Watford, a husk of a Premier League side by the time Leeds visited in April, offered up the three points which, at the time, felt like the batch to keep United out of trouble. It had been a third win in four games and there was a window of optimism for the summer ahead with top-flight status supposedly secured.
Wolves and Chelsea, who would sack their embattled bosses not long after their Leeds losses, were the most confident, assured, emphatic wins of Marsch’s tenure. The latter remains a high water mark for Elland Road’s recent history, let alone the American’s zenith.
As time went on it became a bigger and bigger stick to beat Marsch with. It began to look like an oasis in a desert of dire, directionless football. There were of course more than just three wins under Marsch, but the others were so chaotic and freakish they could do nothing for his legitimacy as a top-flight head coach.
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Last season at Molineux, Joe Gelhardt day against Norwich City, Gelhardt day part two against Brighton & Hove Albion, final-day survival at Brentford and then the Bournemouth comeback in November. None of those results were won with a methodical, effective tactical system which pulled the opposition apart.
Villa Park and Arsenal’s Elland Road visit were good performances, but what sway does that hold when, once again, they would fall to defeat on each occasion? Much of the patience with Marsch, inside and outside the dressing room, is derived from his character, moral compass and qualities as a human being, if not as a football tactician.
He was a pleasure to deal with in press conferences. Marsch was engaging, made eye contact and showed no ego at any point. Even away from the professional sphere, he was interested in your background as a person.
In Spain, at dinner with the travelling media, he would ask about your family and how you came to be reporting on Leeds United. It’s easy to understand why the dressing room was so angry about a false report which suggested mutiny in the ranks, when Marsch was evidently so good to them as people.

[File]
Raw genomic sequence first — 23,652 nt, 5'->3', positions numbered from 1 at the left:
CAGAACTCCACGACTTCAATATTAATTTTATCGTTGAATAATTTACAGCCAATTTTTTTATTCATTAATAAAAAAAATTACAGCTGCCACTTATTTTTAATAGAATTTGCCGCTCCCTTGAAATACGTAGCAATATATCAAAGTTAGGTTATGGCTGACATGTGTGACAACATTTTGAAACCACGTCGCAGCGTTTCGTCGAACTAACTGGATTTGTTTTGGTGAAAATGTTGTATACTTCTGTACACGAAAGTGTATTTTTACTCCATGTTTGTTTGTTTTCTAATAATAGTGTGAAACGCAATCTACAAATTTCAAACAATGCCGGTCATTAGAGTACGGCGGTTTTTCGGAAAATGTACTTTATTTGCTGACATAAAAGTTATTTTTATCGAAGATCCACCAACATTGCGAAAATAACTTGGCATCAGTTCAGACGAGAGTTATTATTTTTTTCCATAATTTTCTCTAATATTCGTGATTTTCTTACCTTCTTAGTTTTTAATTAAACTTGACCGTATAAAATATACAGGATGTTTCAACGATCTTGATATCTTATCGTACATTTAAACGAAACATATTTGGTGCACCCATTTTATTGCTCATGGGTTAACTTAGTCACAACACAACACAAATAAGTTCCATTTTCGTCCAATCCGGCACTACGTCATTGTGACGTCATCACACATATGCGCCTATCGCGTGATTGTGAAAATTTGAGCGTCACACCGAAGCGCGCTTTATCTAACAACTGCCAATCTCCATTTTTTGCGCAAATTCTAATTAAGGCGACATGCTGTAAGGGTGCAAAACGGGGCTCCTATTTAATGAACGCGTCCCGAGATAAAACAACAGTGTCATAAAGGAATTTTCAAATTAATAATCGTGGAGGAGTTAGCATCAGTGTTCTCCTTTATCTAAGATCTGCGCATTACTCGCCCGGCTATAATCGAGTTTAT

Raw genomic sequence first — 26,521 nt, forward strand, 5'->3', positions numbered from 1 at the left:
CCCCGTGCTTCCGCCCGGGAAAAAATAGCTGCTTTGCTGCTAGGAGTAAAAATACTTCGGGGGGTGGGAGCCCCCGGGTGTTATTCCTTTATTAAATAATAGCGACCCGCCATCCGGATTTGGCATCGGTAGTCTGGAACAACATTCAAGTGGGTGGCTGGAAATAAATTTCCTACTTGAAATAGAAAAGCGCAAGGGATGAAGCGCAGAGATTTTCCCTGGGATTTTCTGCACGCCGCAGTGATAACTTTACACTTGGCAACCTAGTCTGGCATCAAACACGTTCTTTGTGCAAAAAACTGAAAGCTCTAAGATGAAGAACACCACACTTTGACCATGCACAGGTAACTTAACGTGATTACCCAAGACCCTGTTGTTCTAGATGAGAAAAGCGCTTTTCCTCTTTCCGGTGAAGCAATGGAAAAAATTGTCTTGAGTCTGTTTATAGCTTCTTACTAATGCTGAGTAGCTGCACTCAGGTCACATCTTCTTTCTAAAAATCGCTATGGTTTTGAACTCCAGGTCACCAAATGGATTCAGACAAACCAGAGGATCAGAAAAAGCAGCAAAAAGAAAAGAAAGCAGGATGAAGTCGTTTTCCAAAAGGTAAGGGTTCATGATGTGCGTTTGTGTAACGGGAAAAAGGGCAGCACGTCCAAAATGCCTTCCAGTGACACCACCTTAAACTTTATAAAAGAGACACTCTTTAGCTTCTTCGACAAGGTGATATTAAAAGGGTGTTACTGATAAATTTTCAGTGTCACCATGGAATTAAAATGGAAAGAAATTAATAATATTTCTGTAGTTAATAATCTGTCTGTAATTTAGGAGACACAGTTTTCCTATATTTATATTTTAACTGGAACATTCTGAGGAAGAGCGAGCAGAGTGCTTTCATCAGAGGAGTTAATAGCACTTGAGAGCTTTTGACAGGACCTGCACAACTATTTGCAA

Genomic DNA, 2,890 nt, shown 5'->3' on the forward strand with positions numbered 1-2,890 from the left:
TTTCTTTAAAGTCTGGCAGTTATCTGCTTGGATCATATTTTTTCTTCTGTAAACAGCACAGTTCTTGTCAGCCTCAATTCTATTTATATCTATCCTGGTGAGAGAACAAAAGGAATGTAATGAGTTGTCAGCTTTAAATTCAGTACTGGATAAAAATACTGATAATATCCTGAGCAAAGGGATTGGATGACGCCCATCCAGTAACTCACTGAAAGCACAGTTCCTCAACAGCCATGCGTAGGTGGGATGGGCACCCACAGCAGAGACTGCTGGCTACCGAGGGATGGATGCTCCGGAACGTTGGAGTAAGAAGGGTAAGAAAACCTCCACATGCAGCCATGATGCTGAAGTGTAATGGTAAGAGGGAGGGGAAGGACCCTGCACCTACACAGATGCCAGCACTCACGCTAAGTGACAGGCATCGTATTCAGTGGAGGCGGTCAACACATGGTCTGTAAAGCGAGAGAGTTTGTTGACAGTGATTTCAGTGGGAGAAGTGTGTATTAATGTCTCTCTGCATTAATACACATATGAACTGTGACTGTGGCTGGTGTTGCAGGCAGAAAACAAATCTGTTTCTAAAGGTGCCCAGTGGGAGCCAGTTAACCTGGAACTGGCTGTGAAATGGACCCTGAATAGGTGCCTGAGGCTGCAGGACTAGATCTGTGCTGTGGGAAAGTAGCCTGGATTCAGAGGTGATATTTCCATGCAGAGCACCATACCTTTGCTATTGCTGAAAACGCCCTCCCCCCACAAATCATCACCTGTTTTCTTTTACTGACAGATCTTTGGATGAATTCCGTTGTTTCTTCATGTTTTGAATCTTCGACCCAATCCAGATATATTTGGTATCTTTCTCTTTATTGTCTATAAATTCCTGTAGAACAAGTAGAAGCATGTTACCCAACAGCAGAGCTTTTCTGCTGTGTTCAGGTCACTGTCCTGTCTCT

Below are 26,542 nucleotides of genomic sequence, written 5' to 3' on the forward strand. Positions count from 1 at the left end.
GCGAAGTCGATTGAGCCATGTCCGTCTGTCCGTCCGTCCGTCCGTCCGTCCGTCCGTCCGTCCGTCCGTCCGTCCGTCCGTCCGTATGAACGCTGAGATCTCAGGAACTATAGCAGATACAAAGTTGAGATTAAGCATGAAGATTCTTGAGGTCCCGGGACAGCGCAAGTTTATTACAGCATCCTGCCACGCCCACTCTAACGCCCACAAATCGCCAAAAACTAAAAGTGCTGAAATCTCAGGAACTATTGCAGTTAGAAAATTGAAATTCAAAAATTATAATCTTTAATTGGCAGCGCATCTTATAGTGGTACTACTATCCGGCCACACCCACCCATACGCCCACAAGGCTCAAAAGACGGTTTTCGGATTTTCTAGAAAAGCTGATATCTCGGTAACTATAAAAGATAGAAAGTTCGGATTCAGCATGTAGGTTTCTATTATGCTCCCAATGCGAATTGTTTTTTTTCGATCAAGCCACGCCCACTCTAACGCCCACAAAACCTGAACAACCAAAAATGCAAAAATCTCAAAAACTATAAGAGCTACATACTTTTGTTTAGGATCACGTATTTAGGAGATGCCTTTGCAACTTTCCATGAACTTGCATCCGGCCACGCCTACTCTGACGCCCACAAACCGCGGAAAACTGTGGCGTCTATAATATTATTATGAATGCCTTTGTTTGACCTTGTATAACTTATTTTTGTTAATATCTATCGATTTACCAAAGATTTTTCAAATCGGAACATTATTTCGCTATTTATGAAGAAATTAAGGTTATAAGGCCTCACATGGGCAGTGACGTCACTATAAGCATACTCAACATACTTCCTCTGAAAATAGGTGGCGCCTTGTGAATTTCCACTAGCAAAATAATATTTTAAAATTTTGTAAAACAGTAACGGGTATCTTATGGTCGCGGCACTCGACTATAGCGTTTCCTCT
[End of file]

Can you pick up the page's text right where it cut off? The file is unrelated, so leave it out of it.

When American radio stations asked you what the perception of Marsch was like inside the Leeds bubble, you could only praise his personality and talk up how much you wanted him to get it right. It’s just never been there on a consistent basis.
Yes, Leeds are left with a squad in Marsch’s image, but there are a lot of very good footballers in that group who can adapt to new systems. The cold, hard investment has been there across two windows and this is a squad which should be higher than 17th in the league table.
Marsch was never appointed because of the American link with 49ers Enterprises, so the incoming owners will not feel personally slighted by this failed experiment. They will, however, have a sharp eye on who comes next as, most likely, the first head coach of their tenure at the top of the club.
Another centre-back, or perhaps a more natural left-back, seems to be all this squad realistically needs in the summer. Every other department looks well catered for, barring unforeseen exits, contract issues or relegation
Add the right head coach to an ambitious and hungry set of new owners and, with this squad, the potential remains immense. Just as it was 12 months ago, however, survival is the first priority for the next head coach picking up the pieces.